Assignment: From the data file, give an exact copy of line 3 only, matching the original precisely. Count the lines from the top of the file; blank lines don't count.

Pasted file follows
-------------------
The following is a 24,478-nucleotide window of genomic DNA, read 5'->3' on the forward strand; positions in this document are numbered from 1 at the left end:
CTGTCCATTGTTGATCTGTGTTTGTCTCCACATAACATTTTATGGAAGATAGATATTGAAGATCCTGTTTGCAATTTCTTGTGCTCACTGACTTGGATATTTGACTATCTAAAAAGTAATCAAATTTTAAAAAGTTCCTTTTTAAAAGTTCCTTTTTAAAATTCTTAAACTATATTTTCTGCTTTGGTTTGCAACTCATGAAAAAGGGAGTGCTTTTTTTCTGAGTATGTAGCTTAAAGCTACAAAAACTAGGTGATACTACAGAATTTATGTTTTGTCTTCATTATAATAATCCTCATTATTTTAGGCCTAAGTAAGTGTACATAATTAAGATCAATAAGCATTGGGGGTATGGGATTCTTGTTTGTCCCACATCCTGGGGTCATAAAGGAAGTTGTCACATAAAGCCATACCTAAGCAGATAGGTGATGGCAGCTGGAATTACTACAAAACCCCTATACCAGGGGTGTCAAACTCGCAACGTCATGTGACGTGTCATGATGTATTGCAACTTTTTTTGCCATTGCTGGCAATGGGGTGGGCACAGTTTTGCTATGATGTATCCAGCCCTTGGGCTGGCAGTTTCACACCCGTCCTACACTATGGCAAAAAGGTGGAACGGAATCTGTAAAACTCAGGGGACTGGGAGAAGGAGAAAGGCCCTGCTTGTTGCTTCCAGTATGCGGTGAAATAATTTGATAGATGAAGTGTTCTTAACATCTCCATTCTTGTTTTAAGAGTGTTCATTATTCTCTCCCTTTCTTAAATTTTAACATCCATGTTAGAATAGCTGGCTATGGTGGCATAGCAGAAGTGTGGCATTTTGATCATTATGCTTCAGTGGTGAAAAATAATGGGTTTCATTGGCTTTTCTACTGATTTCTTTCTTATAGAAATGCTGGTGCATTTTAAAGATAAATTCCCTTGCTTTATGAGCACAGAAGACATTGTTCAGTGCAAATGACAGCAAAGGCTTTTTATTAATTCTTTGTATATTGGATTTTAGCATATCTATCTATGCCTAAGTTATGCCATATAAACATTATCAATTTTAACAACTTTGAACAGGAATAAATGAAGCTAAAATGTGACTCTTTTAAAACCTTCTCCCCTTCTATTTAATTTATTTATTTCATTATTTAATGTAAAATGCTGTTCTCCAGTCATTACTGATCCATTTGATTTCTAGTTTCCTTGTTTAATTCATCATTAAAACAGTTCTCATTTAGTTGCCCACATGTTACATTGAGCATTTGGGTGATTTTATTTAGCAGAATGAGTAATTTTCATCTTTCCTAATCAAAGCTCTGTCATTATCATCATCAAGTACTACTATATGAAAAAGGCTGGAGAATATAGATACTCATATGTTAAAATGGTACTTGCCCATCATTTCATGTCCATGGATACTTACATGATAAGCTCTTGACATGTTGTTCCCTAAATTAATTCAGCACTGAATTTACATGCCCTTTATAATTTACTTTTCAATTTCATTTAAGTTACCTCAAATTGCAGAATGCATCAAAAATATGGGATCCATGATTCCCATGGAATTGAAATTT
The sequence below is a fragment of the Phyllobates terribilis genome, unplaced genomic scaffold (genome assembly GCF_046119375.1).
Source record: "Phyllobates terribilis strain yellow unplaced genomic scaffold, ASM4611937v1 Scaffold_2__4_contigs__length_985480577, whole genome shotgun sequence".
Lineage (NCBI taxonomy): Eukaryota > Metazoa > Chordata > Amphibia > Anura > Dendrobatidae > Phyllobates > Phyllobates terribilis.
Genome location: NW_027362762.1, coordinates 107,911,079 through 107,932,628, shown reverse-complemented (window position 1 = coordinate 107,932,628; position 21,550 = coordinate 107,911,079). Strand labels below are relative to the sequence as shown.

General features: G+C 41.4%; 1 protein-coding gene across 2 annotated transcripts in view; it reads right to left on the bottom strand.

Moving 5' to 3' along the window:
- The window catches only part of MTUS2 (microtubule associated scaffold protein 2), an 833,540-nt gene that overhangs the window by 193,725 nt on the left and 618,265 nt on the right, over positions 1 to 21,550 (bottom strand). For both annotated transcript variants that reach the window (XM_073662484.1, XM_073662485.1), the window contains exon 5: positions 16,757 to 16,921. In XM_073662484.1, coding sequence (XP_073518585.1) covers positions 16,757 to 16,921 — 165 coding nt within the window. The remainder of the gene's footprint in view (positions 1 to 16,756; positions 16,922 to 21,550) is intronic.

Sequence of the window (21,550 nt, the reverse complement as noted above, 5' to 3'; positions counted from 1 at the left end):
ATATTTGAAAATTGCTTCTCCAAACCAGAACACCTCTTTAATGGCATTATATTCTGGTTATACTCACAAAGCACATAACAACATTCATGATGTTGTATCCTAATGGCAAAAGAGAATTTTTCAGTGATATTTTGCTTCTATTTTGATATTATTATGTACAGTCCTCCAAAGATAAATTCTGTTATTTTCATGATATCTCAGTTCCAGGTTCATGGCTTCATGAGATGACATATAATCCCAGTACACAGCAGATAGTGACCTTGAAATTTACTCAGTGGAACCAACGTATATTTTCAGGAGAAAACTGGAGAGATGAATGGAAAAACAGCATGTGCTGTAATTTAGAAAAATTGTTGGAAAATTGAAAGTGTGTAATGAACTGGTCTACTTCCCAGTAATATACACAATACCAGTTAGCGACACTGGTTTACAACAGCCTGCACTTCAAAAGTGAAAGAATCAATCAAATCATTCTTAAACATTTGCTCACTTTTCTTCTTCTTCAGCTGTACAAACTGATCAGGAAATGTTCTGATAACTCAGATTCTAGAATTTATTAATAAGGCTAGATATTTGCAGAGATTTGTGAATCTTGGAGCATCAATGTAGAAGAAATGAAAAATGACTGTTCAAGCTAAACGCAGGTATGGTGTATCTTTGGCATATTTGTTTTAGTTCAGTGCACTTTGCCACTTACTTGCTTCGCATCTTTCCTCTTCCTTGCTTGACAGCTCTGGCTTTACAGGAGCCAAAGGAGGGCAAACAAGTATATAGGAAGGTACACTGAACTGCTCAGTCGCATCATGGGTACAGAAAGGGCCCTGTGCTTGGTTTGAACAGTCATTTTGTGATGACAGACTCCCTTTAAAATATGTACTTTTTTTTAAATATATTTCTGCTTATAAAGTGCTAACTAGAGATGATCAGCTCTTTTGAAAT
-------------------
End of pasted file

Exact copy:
The sequence below is a fragment of the Phyllobates terribilis genome, unplaced genomic scaffold (genome assembly GCF_046119375.1).